Martin Kerr Making National News In Canada

Martin Kerr Making National News In Canada

The year was starting out so well for Martin Kerr.

There were folk festivals and tours on the horizon, plus a new album of collaborations with various Edmonton artists. Then, as he was recording in the studio with fellow singer-songwriter Ann Vriend, the emails and texts started coming in. It was the second week of March, and you can probably guess what happened next.

“Coronavirus is what happened,” cheerfully acknowledges Kerr from his Edmonton home. “I mean, we knew it was something in the news, but we’ve lived through several near pandemics before and nothing had happened. It didn’t affect our lives. We were getting message after message cancelling everything we’d booked for 2020. Ann lost a European tour that she’d been working on for a year. You had to laugh to stop from crying.”

Vriend and Kerr managed to get a song out of the situation in Isolation Groove, but suddenly there was a whole lot of time for Kerr, a working musician, to fill up. Like everyone else in the early days of the pandemic, there were no opportunities to make a living. Along with manager Anthony Lovesay he wondered at how long he could live off of savings, and just how much lentils and rice he could eat.

A month later and help arrived in the form of a message to his website.

“It was from a fan who said ‘we really love you, and we’re here in lockdown and wondering if you could come play in our alleyway. We’ll sit on our balcony and sip wine while you sing.’ It was a quarter of my asking price, but it was right around the corner from where I live so I figured why not?”

In Kerr’s own words it turned out to be a “very cool thing,” as neighbors appeared on balconies and the residents of a seniors home across the alley took advantage of the free entertainment.

“They were singing along and dancing,” Kerr recalls, “and you could see in their faces what this meant after being locked down. People needed it so much; the snow was melting, people were walking dogs and riding bikes, stopping by to check it out. There was even a police car that stopped to listen to a few songs.”

The lesson wasn’t lost on his manager, who posted a few photos of the concert on social media and asked who else wanted in on the action. Turns out a lot of people were jonesing for the live music experience, as offers came in thick and fast. Thus was the Stay Home Street Concert series born, along with a new way to do things in very uncertain times.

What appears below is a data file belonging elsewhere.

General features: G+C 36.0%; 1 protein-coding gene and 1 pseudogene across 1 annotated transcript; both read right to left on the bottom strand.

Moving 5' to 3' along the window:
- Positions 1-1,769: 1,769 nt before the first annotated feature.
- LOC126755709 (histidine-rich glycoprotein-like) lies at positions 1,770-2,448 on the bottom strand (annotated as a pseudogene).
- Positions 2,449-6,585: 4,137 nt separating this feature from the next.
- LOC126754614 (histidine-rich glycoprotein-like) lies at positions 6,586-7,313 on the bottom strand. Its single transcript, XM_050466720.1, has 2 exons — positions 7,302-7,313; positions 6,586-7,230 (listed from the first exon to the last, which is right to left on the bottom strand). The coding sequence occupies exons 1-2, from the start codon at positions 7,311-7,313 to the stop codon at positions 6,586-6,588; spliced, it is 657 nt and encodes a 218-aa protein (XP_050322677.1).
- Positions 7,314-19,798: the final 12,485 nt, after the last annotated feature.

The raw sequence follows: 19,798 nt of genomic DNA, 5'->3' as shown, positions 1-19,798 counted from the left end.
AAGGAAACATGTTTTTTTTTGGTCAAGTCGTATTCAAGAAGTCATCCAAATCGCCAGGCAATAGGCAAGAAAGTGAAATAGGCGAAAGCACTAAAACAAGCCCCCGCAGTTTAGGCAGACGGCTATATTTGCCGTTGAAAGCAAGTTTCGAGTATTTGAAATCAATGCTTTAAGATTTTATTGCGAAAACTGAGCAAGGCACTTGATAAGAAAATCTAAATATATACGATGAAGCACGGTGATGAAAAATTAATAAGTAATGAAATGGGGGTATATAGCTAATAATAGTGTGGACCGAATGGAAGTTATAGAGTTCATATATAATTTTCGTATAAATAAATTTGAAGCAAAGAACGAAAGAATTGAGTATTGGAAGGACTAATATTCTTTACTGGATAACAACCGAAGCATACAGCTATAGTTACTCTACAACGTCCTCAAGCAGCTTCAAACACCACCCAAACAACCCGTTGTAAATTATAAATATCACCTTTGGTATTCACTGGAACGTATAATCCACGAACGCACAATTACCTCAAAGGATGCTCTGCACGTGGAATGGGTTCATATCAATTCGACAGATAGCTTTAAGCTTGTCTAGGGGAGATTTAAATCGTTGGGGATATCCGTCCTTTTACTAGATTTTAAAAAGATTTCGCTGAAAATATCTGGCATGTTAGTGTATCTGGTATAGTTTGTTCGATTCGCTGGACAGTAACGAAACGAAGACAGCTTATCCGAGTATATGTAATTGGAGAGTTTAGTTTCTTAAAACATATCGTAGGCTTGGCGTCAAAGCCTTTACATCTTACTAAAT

Within a few days, Kerr was playing multiple shows a day, often over 15 a week. From April to July they rushed to fill requests, somehow cramming in close to 300 in total. Even with the strict restrictions then in place, Kerr was able to fulfill his rock ‘n’ roll duty.

“At the beginning, it was very strict, 15 people max on driveways, balconies, and front lawns. It actually worked with my philosophy, which has always been to bring music to people rather than asking them to come to me when it’s convenient for me. We were really careful about making sure we weren’t fined or shut down, and doing our best to work within the rules, like not announcing where we were playing and just performing for the people who lived on that block.”

Kerr began to take the gas off the pedal as far as live shows went when he hit 250 so he could turn attention back to his upcoming album of collaborations. Now he’s finishing up in the studio, preparing to release singles through the winter in anticipation of a full release when circumstances warrant. He’s proud of his latest effort, which features an impressive roster of co-songwriters, including Juno Award winner Celeigh Cardinal, Maddie Storvold (winner of CTV’s The Launch), Paul Woida, and others.

“I can’t make plans for tours, and I had to postpone my crazy dream gig at the Jubilee Auditorium in November that I sold out (it’s been rescheduled for Sept. 2021), but I can put out music. I kind of think it’s necessary, actually; one of our slogans is that music is an essential service, and we need to keep going through all of this.”

Source: Sudbury Star